BERKELEY, Calif – It appears even the famously hippy-dippy friendly administration at UC-Berkeley has had enough with the homelessness, drug use and petty street crime in a so-called “People’s Park,” which has finally been slated to be repurposed for student housing.
“This city has moved on well beyond its stereotype, well beyond the 1960s,” Dan Mogulof, a spokesperson for UC-Berkeley, told Fox News. “People understand that the current status quo serves no one’s interest, least of all the homeless people who occasionally use the park.”
For decades, People’s Park stood to some as a symbol of the free love, anti-war and anti-authoritarian movement that swept this northern California college town in the 1960s. From the “Bloody Thursday” protest of 1969 to 2011’s “tree-sits” against plans to develop more student housing, the park has long been a place of protest and controversy.
A group gathered in People’s Park in the 1970s. (Getty Images)
But in recent years it has also become, as the San Francisco Chronicle recently described it, “a forlorn and somewhat menacing hub for drug users and the homeless” – and a place most Berkeley residents and students tend to avoid.
In May 2018, UC-Berkeley reported campus police had been called 1,585 times to People’s Park in the previous year. Between 2012 and 2017, there had been an astonishing 10,102 criminal incidents reported in the park.
“Students don’t use the park,” Ruben Lizardo, director of local government and community relations at the university, told Berkeleyside. “Not everyone is comfortable being there. People with real mental health issues can be aggressive. Mostly I see homeless people in conflict with each other.”
This city has moved on well beyond its stereotype, well beyond the 1960s. People understand that the current status quo serves no one’s interest, least of all the homeless people who occasionally use the park.
One of the more shocking incidents in the park occurred last June, when a 36-year-old mentally ill woman randomly shoved methamphetamine into a two-year-old boy’s mouth in broad daylight, while the child’s nanny looked on in horror.
In an effort to deal with the mounting problems of the homeless and mentally ill residing in the park – and also solve a massive student housing crisis at UC-Berkeley – the school recently announced plans to develop a large part of People’s Park into both student residences and long-term supportive housing for some 800 homeless.
“We have issues there in the park,” Mogulof said. “And that is one of the reasons we have decided to take the steps to renovate and revitalize the park. Besides the fact that it’s going to help address the student housing crisis, we also think it’s going to a very important step in terms of addressing safety and crime issues in the neighborhood.”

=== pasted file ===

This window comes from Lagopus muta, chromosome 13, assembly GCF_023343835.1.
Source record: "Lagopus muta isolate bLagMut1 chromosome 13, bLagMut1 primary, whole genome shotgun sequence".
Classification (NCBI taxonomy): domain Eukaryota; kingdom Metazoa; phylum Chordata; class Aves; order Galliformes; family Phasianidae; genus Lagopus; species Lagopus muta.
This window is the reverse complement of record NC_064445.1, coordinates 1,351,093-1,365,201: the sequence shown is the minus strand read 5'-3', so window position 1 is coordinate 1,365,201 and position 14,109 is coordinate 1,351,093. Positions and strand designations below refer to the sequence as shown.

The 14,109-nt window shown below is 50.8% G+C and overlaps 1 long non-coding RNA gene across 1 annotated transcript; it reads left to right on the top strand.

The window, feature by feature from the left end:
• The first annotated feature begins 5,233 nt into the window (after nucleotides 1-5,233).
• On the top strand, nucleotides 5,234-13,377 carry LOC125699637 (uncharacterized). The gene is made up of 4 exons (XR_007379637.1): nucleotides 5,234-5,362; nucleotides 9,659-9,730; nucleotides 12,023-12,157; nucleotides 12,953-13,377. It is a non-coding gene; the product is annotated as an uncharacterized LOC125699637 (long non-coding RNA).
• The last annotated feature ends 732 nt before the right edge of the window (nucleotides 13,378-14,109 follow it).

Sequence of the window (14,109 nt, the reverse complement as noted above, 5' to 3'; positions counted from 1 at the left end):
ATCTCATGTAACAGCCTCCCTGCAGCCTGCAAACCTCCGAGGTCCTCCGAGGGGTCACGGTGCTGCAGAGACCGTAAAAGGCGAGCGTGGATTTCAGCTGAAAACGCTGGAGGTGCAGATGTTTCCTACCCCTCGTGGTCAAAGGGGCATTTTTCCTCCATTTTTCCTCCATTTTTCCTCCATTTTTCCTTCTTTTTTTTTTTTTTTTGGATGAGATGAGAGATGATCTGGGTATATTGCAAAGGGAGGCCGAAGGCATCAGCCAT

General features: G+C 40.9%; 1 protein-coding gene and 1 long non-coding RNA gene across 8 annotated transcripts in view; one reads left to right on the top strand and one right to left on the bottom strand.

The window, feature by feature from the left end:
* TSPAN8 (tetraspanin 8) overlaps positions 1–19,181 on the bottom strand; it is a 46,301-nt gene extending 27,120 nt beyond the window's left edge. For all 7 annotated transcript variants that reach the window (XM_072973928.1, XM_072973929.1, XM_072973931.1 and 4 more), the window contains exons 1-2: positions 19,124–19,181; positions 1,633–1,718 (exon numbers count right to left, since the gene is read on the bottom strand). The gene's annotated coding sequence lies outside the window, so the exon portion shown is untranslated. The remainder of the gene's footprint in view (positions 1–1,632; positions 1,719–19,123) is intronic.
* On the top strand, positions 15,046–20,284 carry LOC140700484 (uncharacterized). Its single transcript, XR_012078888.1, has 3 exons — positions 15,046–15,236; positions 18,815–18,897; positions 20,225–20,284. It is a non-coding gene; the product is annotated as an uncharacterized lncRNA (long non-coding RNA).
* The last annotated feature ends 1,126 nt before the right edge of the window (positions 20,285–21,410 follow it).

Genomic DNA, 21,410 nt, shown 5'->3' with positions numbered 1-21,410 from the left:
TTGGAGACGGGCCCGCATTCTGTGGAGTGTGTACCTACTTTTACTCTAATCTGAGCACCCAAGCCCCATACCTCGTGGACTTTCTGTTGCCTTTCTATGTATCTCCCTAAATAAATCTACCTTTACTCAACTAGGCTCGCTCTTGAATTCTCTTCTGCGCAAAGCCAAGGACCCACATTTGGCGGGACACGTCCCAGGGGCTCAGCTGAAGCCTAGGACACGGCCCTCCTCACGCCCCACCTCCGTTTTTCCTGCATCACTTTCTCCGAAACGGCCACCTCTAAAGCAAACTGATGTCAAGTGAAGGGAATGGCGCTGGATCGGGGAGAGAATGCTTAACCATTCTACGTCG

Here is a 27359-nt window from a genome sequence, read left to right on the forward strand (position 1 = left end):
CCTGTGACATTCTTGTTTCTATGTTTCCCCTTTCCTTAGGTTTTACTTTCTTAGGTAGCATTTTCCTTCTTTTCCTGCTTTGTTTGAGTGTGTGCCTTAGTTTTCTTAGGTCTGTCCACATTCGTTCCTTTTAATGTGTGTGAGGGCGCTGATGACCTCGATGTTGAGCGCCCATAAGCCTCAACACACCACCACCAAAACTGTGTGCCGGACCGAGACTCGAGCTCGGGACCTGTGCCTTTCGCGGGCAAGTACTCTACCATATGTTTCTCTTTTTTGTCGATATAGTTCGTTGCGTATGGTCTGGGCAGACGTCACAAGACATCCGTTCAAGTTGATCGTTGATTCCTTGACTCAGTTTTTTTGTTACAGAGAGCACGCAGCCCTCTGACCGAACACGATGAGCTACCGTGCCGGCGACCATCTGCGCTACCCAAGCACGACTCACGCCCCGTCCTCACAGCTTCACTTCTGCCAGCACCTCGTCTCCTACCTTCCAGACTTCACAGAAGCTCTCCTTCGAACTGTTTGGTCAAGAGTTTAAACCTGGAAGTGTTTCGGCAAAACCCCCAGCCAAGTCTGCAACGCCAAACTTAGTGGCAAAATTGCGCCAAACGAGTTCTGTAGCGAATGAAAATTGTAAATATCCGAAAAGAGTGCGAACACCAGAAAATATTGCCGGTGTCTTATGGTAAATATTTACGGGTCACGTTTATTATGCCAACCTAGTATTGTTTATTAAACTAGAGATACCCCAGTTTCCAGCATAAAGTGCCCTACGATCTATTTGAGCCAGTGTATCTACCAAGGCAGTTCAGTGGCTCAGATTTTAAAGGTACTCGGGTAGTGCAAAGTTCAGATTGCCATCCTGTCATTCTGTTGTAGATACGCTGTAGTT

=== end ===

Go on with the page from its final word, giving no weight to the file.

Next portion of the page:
A rendering of the completed housing in People’s Park.
The development, which will house as many as 1,000 students, and between 75 and 125 apartments for the homeless – plans to also construct monuments to the history of the park, which has been a part of Berkeley’s history since the university first proposed building student housing there in the late 1960s.
While UC-Berkeley officials see this as a happy medium that will both cut down on crime and drug use in the park while providing more student residences and housing to the homeless via a nonprofit group, the people who currently call People’s Park home don’t see it that way.
“It’s really sad that they would do something like that,” John, a 48-year-old homeless man who has resided in the park off and on for around 15 years, told Fox News. “This is a place where people go who have never been to Berkeley before. It’s a place where transient people can put down some roots.”
A worker mows the lawn in People’s Park while a homeless man sits on the grass. (Courtesy of UC-Berkeley)
School officials say they are prepared for any pushback, but insist it’s time to finally clean up the park. The project is expected to be completed in about four years.
But Daniel Reitz, a 26-year-old homeless man who only recently came to Berkeley, said he thinks there will be a big fight – literally – if the university goes through with its plans.
“There was a lot of blood shed in that park back in the day,” Reitz said, in reference to the “Bloody Thursday” protests in 1969 that left one man dead and another blinded for life after police used buckshot on the crowd. “They think that it will go down smooth, but once the authorities go down there, they are going to have a riot on their hands.”
Reitz added: “Word of mouth is that it’s not going to be pretty, people are not going to leave it alone.